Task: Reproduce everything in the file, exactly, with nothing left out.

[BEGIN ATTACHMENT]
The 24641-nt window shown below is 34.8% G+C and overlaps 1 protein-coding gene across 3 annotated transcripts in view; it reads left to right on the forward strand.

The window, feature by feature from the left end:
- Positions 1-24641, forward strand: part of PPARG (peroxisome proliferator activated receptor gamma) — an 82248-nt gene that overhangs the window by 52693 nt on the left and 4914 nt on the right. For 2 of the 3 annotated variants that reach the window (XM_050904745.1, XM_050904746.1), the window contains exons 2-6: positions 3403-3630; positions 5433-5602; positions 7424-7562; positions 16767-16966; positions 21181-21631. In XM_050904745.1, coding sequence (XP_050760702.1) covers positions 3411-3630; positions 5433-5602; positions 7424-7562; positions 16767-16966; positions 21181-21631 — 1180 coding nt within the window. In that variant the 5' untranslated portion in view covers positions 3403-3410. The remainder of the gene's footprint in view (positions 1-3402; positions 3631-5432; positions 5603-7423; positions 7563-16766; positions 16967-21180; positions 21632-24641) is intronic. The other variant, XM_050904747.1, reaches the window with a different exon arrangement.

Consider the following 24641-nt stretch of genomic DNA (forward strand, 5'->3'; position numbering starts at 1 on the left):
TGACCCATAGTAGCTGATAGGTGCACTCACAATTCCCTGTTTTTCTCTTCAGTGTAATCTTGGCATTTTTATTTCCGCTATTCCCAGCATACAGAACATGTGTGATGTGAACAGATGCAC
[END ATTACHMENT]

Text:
The 24641-nt window shown below is 34.8% G+C and overlaps 1 protein-coding gene across 3 annotated transcripts in view; it reads left to right on the forward strand.

The window, feature by feature from the left end:
- Positions 1-24641, forward strand: part of PPARG (peroxisome proliferator activated receptor gamma) — an 82248-nt gene that overhangs the window by 52693 nt on the left and 4914 nt on the right. For 2 of the 3 annotated variants that reach the window (XM_050904745.1, XM_050904746.1), the window contains exons 2-6: positions 3403-3630; positions 5433-5602; positions 7424-7562; positions 16767-16966; positions 21181-21631. In XM_050904745.1, coding sequence (XP_050760702.1) covers positions 3411-3630; positions 5433-5602; positions 7424-7562; positions 16767-16966; positions 21181-21631 — 1180 coding nt within the window. In that variant the 5' untranslated portion in view covers positions 3403-3410. The remainder of the gene's footprint in view (positions 1-3402; positions 3631-5432; positions 5603-7423; positions 7563-16766; positions 16967-21180; positions 21632-24641) is intronic. The other variant, XM_050904747.1, reaches the window with a different exon arrangement.

Consider the following 24641-nt stretch of genomic DNA (forward strand, 5'->3'; position numbering starts at 1 on the left):
TGACCCATAGTAGCTGATAGGTGCACTCACAATTCCCTGTTTTTCTCTTCAGTGTAATCTTGGCATTTTTATTTCCGCTATTCCCAGCATACAGAACATGTGTGATGTGAACAGATGCAC